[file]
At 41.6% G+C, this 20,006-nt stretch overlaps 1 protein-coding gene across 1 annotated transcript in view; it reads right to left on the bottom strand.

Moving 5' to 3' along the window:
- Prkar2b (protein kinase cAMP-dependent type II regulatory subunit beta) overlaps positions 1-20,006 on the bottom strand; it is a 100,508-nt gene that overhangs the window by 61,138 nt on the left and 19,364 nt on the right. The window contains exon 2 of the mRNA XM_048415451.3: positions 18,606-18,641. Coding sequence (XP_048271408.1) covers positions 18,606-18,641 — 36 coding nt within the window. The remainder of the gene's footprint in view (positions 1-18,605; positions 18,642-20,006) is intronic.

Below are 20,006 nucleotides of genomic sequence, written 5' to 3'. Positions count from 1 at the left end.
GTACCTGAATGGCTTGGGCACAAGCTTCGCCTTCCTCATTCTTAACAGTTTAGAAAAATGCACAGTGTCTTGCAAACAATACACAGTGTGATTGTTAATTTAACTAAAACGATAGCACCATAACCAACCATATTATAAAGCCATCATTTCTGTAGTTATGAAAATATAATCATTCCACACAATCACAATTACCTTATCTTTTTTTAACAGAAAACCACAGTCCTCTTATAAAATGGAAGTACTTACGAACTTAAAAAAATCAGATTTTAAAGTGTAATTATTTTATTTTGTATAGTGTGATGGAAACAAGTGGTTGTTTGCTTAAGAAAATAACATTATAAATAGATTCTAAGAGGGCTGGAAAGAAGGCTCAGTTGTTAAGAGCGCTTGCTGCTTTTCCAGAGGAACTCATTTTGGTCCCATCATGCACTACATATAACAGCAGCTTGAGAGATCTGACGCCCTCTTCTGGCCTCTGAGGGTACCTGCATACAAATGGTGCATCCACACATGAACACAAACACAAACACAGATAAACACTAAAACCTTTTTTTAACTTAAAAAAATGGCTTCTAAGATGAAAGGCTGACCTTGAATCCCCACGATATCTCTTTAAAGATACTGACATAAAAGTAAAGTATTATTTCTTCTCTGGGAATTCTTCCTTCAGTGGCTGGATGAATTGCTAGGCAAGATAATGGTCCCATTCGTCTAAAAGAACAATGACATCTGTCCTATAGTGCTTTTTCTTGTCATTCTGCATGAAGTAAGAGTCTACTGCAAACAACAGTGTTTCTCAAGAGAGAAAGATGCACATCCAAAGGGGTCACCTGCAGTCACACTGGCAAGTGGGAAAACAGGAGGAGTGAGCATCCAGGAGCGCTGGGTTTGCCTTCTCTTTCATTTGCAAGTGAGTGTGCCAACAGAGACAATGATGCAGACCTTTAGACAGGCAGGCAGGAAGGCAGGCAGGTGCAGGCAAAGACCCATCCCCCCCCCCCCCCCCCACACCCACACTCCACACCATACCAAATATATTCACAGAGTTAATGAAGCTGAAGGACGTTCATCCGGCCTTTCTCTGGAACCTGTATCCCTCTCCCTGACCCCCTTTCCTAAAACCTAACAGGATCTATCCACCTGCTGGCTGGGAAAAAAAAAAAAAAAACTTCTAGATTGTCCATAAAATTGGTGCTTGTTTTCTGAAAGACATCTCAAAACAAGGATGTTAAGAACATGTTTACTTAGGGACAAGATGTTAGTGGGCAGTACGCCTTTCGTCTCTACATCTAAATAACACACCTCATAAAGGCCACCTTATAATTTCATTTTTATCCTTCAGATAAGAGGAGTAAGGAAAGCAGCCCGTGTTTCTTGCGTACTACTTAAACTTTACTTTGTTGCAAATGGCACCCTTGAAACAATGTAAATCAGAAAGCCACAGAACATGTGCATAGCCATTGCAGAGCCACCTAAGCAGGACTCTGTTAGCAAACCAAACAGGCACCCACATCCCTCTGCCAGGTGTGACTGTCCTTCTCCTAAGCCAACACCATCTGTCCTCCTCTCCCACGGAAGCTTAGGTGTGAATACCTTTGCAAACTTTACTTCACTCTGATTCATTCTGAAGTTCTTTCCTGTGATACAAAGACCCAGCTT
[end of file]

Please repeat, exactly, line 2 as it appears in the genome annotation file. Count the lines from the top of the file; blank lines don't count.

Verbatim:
Moving 5' to 3' along the window: